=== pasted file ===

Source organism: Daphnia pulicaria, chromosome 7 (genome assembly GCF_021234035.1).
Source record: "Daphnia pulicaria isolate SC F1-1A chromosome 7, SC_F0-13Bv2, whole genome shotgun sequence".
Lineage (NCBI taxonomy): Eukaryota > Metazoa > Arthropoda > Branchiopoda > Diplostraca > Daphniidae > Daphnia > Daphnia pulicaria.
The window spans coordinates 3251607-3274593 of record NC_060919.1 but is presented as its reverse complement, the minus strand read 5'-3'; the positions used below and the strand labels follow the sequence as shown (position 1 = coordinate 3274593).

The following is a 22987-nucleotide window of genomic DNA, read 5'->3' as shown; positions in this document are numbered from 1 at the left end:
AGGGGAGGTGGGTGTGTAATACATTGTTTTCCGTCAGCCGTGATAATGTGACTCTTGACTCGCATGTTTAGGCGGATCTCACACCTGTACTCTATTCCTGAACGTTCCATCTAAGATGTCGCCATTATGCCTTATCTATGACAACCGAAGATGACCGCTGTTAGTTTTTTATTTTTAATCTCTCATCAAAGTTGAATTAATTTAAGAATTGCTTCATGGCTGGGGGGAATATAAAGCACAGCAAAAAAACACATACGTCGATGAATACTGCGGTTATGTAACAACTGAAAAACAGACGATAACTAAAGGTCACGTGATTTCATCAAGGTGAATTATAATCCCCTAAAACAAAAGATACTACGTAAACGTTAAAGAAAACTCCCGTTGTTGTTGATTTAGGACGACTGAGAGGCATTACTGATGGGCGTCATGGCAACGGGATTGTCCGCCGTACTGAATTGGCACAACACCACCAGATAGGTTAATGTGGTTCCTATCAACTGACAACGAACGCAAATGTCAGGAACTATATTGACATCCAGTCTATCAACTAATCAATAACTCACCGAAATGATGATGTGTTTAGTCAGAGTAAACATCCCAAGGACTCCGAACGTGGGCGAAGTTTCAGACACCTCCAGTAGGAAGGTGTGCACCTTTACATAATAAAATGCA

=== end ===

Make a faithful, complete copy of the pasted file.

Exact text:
Source organism: Daphnia pulicaria, chromosome 7 (genome assembly GCF_021234035.1).
Source record: "Daphnia pulicaria isolate SC F1-1A chromosome 7, SC_F0-13Bv2, whole genome shotgun sequence".
Lineage (NCBI taxonomy): Eukaryota > Metazoa > Arthropoda > Branchiopoda > Diplostraca > Daphniidae > Daphnia > Daphnia pulicaria.
The window spans coordinates 3251607-3274593 of record NC_060919.1 but is presented as its reverse complement, the minus strand read 5'-3'; the positions used below and the strand labels follow the sequence as shown (position 1 = coordinate 3274593).

The following is a 22987-nucleotide window of genomic DNA, read 5'->3' as shown; positions in this document are numbered from 1 at the left end:
AGGGGAGGTGGGTGTGTAATACATTGTTTTCCGTCAGCCGTGATAATGTGACTCTTGACTCGCATGTTTAGGCGGATCTCACACCTGTACTCTATTCCTGAACGTTCCATCTAAGATGTCGCCATTATGCCTTATCTATGACAACCGAAGATGACCGCTGTTAGTTTTTTATTTTTAATCTCTCATCAAAGTTGAATTAATTTAAGAATTGCTTCATGGCTGGGGGGAATATAAAGCACAGCAAAAAAACACATACGTCGATGAATACTGCGGTTATGTAACAACTGAAAAACAGACGATAACTAAAGGTCACGTGATTTCATCAAGGTGAATTATAATCCCCTAAAACAAAAGATACTACGTAAACGTTAAAGAAAACTCCCGTTGTTGTTGATTTAGGACGACTGAGAGGCATTACTGATGGGCGTCATGGCAACGGGATTGTCCGCCGTACTGAATTGGCACAACACCACCAGATAGGTTAATGTGGTTCCTATCAACTGACAACGAACGCAAATGTCAGGAACTATATTGACATCCAGTCTATCAACTAATCAATAACTCACCGAAATGATGATGTGTTTAGTCAGAGTAAACATCCCAAGGACTCCGAACGTGGGCGAAGTTTCAGACACCTCCAGTAGGAAGGTGTGCACCTTTACATAATAAAATGCA